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[Albert Owen in the Chair] — Backbench Business — Fisheries

Part of the debate – in Westminster Hall at 3:17 pm on 2nd December 2010.

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Photo of Alan Campbell Alan Campbell Opposition Deputy Chief Whip (Commons) 3:17 pm, 2nd December 2010

Indeed. I also want to gently warn the Minister against changes in quota and I will give two examples. A number of years ago, when I was able to take part in the fisheries debate, I spoke about the cuts to the cod quota. At the time, North Shields fishermen were heavily dependent on the prawn quota, and warned that there would inevitably be displacement, with boats coming from Scotland and Yorkshire. That is exactly what happened to the prawn grounds off the Northumberland coast. In areas such as the Farn Deeps, off the coast of the constituency of Sir Alan Beith, there has been great pressure on the prawn grounds. As a result, there have been declining catches over the past four to five years.

The second unintended consequence of changing the quotas is that we end up with the terrible situation of discards, which many hon. Members have spoken about this afternoon. Fishermen who reach their quota of mixed fishes have little chance to do anything other than throw the fish back. Discards are obscene, and environmental madness. I hope that the Minister will reaffirm that discards will be a priority in the reform of the CFP, and that at long last we will do something about the situation.

There is a sense of urgency about the reform of the CFP after 2012, and I hope that the Minister will bear three things in mind. First, we need a long-term approach, rather than an annual quota. The North Sea Regional Advisory Council Advice to the Commission mentioned a 10 to 15-year plan. That was based on the experiences of multi-annual arrangements with Norway, which have proved a better way of conserving stock than the annual quota negotiations in which we take part.

Secondly, we must ensure that policy is led by science, and acknowledge that disputes do not necessarily come from the science itself and the views of fishermen, but rather because of the way in which the science is interpreted, particularly by the Commission. That leads to fishermen's suspicion that the Commission is not prepared to listen to the other side of the argument.

The third point has already been made, but I want to emphasise the importance of environmental considerations. During debates on fisheries-this may happen at the great debate in the Council-there is a danger of always seeing fishermen and scientists on opposite sides in a great battle to see who can dominate policy. The fishermen I know are passionate about the maritime environment; they choose to work and make a living in it, and if it was simply an economic matter, it would not make sense for them to continue doing that. Therefore, we should pay tribute to the contribution that fishermen make to the debate on environmental matters.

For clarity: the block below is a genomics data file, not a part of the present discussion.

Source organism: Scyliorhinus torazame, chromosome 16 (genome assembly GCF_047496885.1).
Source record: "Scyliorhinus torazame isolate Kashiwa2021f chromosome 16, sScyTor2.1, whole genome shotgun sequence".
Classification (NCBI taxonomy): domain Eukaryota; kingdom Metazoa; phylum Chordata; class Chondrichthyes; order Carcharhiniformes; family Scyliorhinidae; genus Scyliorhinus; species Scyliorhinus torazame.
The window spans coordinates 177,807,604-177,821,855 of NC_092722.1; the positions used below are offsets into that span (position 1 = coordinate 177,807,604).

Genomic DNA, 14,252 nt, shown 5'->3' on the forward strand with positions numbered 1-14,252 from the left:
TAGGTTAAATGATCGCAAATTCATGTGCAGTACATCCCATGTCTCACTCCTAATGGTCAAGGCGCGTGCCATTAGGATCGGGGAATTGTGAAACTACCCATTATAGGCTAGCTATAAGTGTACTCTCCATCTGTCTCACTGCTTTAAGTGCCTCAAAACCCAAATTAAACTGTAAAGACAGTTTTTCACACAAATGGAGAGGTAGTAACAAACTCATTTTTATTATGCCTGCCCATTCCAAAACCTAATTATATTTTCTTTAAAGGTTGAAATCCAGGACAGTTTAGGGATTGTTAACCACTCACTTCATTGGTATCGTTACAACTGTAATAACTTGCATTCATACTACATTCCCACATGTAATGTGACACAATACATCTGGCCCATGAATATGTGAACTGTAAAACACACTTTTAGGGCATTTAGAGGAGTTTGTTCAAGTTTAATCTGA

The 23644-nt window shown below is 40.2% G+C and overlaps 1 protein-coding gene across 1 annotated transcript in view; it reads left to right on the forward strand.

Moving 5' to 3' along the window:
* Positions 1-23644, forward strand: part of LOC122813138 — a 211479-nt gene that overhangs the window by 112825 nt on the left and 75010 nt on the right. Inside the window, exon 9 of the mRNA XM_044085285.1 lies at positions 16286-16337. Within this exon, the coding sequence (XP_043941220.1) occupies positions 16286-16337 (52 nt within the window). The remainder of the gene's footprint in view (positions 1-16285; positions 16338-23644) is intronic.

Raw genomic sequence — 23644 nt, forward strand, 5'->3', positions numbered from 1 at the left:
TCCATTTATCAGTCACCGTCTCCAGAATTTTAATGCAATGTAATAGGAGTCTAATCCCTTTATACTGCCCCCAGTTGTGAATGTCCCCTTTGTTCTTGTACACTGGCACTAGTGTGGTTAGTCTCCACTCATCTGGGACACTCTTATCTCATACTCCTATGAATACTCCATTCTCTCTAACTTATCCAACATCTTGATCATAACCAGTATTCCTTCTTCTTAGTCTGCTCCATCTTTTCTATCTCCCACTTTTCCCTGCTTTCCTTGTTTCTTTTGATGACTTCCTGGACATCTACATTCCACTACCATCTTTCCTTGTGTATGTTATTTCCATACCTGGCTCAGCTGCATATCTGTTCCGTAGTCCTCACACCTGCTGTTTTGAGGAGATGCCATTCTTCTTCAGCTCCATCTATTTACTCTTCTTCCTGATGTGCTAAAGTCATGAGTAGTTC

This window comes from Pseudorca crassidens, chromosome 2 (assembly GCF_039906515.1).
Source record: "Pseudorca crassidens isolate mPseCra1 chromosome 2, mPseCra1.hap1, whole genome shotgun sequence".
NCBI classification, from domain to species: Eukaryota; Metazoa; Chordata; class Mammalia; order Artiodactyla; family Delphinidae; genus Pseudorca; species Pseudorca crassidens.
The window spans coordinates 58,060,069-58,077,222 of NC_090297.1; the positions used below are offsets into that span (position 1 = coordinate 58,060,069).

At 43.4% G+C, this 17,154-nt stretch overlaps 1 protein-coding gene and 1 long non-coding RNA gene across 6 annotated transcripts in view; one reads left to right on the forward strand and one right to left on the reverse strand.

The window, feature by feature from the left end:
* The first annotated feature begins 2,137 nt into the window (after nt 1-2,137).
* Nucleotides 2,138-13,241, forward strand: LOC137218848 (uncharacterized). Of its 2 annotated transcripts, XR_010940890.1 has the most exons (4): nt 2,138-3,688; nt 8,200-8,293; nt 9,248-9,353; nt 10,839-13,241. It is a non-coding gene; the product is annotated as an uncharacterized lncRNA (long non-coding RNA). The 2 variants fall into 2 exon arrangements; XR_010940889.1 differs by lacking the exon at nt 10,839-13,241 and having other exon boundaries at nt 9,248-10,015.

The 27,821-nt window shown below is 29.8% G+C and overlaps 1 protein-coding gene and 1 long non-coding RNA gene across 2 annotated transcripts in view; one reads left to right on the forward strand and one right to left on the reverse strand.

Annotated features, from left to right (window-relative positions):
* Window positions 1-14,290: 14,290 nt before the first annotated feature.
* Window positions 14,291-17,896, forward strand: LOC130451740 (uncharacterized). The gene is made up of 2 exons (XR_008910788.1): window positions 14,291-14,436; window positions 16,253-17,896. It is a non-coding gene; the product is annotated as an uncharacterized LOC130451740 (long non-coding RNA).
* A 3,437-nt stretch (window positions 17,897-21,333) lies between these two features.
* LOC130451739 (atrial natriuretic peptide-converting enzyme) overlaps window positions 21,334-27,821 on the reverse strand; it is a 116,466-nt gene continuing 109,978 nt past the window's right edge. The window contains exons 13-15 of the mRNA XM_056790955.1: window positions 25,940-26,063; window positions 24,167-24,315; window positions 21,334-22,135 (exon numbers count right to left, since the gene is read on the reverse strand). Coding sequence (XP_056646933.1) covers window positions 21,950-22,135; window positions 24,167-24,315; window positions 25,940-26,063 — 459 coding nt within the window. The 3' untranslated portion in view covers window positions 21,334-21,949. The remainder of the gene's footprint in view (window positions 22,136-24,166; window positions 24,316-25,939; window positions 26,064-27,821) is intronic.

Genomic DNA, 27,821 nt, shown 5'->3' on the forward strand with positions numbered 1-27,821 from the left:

Most fishermen I know support the marine protection areas, but it is reasonable for them to ask why we are rushing to put those areas in place by 2012. They also recognise the pressure on our energy resources, and acknowledge that offshore wind farms will be an important part of renewable energy. Again, however, it is reasonable to ask what the effect will be of an offshore wind farm that runs from St Mary's in the north of my constituency to Blyth. That seems to squeeze the fishermen out of areas that would otherwise be potential fishing grounds.

I conclude by mentioning another aspect of the Minister's work. His job is not only to go to Europe and argue the case for UK fishermen, but to argue the case within government. Regional development agencies have not been universally popular in everything they set out to do and, not surprisingly, they have not been universally successful. However, One North East in the north-east was getting a good reputation and winning the respect of many fishermen, even those who were sceptical about the political process. I argued with One North East about the need for a regional fisheries policy. After the south-west, the north-east is the most important English region for fishing.

We got support for projects such as the restoration of the west quay in North Shields, and the general regeneration of the fish quay. However, one early effect of getting rid of RDAs and reducing funding was the ending of a grant to the seafood training centre in North Shields. Perhaps naively, part of my response was to go to the local authority and ask what it was prepared to do, since we understood that local authorities were going to be the basis for local enterprise partnerships. It told me that all it was able to do was facilitate discussions about the centre, and that there was no money. The result was that the centre downsized and went to Amble in the constituency of the right hon. Member for Berwick-upon-Tweed. His gain is very much our loss, although I understand that the centre is pretty much a shadow of the operation that existed in my constituency. That was an example of a response to a situation. We know about the difficulties in public finances, but hitting the traditional skills, and the safety skills being taught at the centre, had an unintended consequence on an already hard-hit fishing industry.

I shall conclude simply by saying this. Between 700 and 800 people in my constituency are still directly or indirectly employed as a result of the fishing industry. Like me, they look to the Minister-I wish him well-and to the Government to do everything that they can to ensure that their jobs survive.